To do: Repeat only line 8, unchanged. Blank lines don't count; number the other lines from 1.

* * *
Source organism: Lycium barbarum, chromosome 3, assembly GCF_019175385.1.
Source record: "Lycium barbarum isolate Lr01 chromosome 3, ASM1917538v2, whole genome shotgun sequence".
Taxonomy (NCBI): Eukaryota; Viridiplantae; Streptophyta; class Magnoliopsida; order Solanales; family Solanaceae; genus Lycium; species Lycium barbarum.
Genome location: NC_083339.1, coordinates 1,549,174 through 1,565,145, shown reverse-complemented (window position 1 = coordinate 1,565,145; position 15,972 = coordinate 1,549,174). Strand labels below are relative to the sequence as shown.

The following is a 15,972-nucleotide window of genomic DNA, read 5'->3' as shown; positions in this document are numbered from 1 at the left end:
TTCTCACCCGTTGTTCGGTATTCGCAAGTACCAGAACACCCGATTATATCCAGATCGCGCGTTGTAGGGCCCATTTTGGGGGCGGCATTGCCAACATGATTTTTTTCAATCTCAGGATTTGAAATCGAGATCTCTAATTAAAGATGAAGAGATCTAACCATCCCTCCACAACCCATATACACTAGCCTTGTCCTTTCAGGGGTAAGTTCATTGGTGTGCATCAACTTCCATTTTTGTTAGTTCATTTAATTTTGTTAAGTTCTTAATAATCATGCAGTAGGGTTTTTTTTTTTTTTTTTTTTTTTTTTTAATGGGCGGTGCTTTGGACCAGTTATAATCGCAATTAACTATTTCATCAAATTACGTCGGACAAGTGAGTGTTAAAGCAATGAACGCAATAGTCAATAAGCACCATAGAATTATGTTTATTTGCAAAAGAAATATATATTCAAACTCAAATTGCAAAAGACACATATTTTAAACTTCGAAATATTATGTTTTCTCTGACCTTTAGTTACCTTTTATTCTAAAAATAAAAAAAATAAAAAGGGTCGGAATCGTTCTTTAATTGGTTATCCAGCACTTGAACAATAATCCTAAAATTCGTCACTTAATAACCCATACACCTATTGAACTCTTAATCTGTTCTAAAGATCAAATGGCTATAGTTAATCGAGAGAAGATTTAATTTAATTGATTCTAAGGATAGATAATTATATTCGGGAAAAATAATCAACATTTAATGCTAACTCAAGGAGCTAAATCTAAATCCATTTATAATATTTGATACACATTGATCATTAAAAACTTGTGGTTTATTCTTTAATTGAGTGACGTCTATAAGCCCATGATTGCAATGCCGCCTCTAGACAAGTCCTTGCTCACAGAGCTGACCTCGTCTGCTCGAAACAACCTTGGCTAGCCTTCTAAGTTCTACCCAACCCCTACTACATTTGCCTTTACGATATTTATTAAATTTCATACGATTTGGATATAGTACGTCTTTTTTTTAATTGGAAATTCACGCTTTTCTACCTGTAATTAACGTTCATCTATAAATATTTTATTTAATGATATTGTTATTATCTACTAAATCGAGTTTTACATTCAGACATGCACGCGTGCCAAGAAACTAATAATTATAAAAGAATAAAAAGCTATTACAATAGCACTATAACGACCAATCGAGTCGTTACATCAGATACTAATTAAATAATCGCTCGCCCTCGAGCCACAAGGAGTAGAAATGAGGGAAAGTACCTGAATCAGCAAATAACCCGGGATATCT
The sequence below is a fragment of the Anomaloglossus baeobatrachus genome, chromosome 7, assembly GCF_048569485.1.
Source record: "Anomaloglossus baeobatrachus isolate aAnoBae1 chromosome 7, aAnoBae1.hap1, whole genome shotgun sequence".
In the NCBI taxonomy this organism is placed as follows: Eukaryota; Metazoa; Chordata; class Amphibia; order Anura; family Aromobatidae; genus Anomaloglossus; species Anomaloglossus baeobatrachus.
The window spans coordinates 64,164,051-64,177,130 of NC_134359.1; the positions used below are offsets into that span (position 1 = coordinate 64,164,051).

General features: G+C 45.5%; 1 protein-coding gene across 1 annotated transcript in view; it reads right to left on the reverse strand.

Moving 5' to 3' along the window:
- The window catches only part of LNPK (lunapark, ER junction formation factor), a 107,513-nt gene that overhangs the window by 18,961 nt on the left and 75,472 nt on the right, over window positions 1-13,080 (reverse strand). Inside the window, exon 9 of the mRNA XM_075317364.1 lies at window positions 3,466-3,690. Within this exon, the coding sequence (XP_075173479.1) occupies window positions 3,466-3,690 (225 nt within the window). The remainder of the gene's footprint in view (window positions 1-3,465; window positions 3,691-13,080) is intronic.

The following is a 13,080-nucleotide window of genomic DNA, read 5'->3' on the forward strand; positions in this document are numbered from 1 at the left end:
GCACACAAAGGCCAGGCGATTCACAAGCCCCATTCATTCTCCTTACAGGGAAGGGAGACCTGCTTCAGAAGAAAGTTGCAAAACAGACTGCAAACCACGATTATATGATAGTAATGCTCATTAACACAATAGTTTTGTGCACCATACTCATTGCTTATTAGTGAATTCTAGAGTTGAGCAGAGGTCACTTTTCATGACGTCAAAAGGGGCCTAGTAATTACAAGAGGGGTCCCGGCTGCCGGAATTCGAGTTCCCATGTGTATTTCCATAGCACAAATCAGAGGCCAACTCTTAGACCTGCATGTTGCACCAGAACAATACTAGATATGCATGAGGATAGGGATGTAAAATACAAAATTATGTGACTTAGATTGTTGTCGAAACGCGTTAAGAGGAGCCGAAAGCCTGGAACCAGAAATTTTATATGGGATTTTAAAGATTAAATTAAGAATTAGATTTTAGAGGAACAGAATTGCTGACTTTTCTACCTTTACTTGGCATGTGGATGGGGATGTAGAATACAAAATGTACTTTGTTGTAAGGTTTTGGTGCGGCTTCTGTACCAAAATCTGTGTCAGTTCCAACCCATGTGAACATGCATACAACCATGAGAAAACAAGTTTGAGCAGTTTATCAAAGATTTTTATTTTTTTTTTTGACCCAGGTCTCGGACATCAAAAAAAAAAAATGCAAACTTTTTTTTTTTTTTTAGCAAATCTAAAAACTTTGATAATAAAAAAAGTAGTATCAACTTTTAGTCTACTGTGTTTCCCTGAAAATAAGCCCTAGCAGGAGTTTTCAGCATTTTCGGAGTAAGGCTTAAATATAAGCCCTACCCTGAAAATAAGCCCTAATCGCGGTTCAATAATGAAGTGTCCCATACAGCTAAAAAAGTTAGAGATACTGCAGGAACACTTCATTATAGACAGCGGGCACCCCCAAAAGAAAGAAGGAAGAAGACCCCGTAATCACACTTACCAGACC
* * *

Source record: "Anomaloglossus baeobatrachus isolate aAnoBae1 chromosome 7, aAnoBae1.hap1, whole genome shotgun sequence".